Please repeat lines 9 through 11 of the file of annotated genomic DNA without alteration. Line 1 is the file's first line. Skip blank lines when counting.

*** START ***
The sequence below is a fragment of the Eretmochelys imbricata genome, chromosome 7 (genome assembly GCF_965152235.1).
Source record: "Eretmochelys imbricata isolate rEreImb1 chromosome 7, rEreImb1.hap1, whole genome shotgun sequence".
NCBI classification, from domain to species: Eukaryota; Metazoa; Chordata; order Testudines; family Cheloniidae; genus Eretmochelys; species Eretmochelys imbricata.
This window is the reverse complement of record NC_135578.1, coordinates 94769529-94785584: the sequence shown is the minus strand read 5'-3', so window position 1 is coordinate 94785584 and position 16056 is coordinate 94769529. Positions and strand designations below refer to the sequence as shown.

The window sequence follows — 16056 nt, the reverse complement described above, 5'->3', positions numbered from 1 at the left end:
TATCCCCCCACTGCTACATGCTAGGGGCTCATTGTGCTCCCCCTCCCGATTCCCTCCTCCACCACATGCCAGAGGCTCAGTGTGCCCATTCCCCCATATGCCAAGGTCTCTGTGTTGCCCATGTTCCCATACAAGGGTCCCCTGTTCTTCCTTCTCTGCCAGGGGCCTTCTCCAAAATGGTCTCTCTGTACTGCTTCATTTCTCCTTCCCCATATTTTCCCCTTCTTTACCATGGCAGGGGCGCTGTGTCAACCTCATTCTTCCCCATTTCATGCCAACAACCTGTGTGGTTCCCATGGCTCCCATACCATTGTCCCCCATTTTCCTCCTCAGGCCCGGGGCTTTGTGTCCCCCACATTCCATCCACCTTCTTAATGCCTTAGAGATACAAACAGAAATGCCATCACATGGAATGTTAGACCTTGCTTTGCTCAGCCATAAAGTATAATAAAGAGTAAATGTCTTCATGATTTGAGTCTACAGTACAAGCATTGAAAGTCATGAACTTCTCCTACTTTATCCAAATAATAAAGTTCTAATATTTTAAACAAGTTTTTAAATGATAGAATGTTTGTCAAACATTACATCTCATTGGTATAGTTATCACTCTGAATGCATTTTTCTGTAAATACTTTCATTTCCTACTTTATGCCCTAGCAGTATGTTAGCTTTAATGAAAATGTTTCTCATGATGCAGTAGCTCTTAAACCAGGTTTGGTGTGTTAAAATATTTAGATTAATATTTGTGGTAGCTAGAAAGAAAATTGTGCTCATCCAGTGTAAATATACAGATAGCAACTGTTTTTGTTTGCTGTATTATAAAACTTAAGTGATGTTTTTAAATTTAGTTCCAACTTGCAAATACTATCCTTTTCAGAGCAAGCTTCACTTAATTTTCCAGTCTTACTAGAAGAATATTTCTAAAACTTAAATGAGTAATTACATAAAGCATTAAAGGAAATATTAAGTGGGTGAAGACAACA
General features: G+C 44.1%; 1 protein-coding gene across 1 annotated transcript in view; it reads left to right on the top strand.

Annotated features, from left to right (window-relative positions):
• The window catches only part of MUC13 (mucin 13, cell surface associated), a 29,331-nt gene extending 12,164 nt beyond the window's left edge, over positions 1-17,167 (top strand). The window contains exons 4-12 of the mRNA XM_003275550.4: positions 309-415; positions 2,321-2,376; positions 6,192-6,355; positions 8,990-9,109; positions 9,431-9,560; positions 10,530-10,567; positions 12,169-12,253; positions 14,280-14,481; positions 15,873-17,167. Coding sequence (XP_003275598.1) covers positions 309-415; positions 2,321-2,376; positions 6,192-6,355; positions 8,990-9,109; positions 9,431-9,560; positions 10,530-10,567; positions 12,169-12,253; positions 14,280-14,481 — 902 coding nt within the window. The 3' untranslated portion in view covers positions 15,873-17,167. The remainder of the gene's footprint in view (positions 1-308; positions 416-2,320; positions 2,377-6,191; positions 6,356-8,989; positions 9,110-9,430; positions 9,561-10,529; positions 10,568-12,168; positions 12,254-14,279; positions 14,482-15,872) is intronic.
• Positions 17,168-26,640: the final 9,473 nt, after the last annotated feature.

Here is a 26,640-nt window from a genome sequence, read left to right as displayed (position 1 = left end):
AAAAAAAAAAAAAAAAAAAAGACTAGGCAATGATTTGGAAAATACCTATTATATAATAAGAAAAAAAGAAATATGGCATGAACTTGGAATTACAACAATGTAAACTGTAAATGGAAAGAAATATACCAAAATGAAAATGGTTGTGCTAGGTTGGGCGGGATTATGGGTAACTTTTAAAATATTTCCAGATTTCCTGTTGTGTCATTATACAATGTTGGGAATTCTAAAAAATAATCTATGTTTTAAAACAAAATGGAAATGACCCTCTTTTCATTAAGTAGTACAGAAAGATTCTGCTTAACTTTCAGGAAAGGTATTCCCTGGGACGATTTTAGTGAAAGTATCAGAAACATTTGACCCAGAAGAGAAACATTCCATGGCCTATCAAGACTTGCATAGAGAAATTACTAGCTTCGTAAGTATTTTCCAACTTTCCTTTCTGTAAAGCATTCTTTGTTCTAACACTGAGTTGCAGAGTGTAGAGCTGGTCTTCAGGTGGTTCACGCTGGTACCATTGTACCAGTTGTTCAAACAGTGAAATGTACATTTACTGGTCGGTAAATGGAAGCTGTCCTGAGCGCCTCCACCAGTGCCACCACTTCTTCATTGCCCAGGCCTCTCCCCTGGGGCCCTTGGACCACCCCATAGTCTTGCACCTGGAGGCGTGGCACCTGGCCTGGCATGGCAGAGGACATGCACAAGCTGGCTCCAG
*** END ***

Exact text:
• The window catches only part of MUC13 (mucin 13, cell surface associated), a 29,331-nt gene extending 12,164 nt beyond the window's left edge, over positions 1-17,167 (top strand). The window contains exons 4-12 of the mRNA XM_003275550.4: positions 309-415; positions 2,321-2,376; positions 6,192-6,355; positions 8,990-9,109; positions 9,431-9,560; positions 10,530-10,567; positions 12,169-12,253; positions 14,280-14,481; positions 15,873-17,167. Coding sequence (XP_003275598.1) covers positions 309-415; positions 2,321-2,376; positions 6,192-6,355; positions 8,990-9,109; positions 9,431-9,560; positions 10,530-10,567; positions 12,169-12,253; positions 14,280-14,481 — 902 coding nt within the window. The 3' untranslated portion in view covers positions 15,873-17,167. The remainder of the gene's footprint in view (positions 1-308; positions 416-2,320; positions 2,377-6,191; positions 6,356-8,989; positions 9,110-9,430; positions 9,561-10,529; positions 10,568-12,168; positions 12,254-14,279; positions 14,482-15,872) is intronic.
• Positions 17,168-26,640: the final 9,473 nt, after the last annotated feature.

Here is a 26,640-nt window from a genome sequence, read left to right as displayed (position 1 = left end):